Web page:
Assessment of overheating risk in Dwellings

Mohamed Hamdy*, Jan Hensen

*Corresponding author for this work

    Research output: Chapter in Book/Report/Conference proceedingConference contributionScientificpeer-review


    Overheating in buildings is identified as an essential cause of several problems ranging from thermal-discomfort and productivity reduction to illness and death. The aim of this study is to assess the overheating risk in dwellings considering the diversity in dwelling designs and operations as well as the expected changes in climate. The overheating risk in thousands dwelling cases is assessed for current and future climate scenarios by using high-resolution dynamic thermal modelling and a new-defined performance indicator called indoor overheating degree (IOD). The dwelling cases represent 9,216 possible combinations of archetypes, orientations, fabric-characteristics, shading options, ventilation rates, internal-heat gains, and adaptation opportunities consistent with the characteristics of the Dutch dwelling stock from 1964 to 2012. The results show that for a given climate scenario, there is a significant difference in overheating risk in dwellings. The difference will increase in the future as global warming continues mainly because of the reduction in natural cooling potential. Dwellings with high solar-heat gains (e.g., detached houses with a large inefficient-shaded glazing area) and/or with low-heat transmissions (e.g., highly-insulated/small-facade apartments) are at higher risk of overheating than others. Adaptation interventions should be taken quickly for protecting those more sensitive dwelling to climate change.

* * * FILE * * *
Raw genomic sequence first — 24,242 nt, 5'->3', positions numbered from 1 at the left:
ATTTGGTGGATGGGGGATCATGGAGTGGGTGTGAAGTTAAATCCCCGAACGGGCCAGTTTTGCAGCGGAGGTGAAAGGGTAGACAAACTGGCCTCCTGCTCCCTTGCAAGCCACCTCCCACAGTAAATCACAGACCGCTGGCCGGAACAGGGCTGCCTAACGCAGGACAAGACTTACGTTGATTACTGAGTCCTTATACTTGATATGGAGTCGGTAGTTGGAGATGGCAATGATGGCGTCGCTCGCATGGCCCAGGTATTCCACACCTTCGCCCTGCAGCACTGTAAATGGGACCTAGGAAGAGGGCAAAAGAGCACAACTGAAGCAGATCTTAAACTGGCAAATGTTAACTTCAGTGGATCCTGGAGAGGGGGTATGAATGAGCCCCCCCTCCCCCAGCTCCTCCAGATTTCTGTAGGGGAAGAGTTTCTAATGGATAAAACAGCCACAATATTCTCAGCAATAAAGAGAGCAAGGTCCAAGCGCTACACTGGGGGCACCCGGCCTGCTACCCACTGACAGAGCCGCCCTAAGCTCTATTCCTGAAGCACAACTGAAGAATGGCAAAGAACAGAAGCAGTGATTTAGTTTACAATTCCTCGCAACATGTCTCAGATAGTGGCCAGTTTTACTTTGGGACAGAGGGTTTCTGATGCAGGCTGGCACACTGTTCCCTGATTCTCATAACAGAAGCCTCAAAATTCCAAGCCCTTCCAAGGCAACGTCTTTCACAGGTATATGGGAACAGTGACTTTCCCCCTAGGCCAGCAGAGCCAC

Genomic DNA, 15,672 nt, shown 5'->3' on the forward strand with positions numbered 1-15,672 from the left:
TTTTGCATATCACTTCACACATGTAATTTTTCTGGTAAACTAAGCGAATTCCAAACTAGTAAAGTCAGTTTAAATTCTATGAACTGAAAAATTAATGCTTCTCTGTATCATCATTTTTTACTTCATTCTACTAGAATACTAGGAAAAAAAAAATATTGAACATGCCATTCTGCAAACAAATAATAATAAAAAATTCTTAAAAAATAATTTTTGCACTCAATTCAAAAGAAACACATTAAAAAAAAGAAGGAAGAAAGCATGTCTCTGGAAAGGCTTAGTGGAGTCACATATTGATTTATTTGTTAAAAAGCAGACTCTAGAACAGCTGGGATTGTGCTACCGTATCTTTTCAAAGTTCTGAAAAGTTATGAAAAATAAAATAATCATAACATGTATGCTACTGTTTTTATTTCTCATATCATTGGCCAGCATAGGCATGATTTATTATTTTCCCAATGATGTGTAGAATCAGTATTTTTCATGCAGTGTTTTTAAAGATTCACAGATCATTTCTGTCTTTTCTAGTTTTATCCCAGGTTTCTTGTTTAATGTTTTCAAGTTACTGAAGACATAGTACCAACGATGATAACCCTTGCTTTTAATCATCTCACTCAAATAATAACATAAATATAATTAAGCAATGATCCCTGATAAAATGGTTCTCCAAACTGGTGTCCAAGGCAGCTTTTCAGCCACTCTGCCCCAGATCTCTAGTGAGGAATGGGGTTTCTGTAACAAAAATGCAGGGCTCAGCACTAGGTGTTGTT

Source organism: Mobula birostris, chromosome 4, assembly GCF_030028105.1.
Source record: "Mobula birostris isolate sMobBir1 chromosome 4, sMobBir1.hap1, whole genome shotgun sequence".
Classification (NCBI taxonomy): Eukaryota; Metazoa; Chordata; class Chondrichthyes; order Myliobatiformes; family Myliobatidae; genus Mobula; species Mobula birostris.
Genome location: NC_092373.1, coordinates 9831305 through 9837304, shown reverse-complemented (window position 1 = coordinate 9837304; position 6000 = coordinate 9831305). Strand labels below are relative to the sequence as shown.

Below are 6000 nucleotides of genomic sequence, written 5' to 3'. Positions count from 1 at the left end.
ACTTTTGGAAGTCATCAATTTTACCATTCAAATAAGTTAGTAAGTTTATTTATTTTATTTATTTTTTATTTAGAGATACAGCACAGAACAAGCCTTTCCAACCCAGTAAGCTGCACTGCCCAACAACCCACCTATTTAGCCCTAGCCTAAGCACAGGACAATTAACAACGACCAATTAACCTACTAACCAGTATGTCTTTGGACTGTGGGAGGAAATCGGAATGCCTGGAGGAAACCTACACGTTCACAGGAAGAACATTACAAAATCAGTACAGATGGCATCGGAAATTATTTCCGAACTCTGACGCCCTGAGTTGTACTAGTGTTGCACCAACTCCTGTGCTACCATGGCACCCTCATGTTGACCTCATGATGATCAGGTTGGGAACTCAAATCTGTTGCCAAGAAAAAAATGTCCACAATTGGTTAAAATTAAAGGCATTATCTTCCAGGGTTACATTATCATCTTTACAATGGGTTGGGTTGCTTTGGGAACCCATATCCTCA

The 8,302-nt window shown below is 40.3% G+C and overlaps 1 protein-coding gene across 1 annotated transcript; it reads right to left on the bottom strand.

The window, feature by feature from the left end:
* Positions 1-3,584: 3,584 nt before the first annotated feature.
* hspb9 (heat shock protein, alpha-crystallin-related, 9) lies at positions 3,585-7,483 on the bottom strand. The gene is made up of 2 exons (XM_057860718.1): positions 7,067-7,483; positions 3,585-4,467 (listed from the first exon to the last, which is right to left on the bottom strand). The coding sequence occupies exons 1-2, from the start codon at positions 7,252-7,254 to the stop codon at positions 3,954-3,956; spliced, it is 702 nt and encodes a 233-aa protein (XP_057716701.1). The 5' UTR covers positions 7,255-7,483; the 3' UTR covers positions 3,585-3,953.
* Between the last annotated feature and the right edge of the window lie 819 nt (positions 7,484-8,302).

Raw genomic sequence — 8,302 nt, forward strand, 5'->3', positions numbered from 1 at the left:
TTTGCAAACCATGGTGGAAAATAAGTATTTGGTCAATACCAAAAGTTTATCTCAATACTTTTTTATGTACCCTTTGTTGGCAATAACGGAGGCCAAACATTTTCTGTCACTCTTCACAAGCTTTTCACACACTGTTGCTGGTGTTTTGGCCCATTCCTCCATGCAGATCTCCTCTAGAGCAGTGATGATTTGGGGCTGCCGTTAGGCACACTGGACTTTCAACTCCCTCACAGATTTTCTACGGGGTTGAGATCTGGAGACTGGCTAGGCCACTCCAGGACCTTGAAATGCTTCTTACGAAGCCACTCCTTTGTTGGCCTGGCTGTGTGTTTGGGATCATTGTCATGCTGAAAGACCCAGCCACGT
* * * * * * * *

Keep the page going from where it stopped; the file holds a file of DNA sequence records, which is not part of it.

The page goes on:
Original languageEnglish
    Title of host publicationHealthy Building Europe 2015
    PublisherEindhoven University of Technology
    ISBN (Print)978-90-386-3889-8
    Publication statusPublished - 1 Jan 2015
    MoE publication typeA4 Article in a conference publication
    EventHealthy Buildings Europe - Eindhoven, Netherlands
    Duration: 18 May 201520 May 2015


    ConferenceHealthy Buildings Europe
    Abbreviated titleHB
    Internet address


    • Dwellings
    • Overheating
    • Thermal comfort

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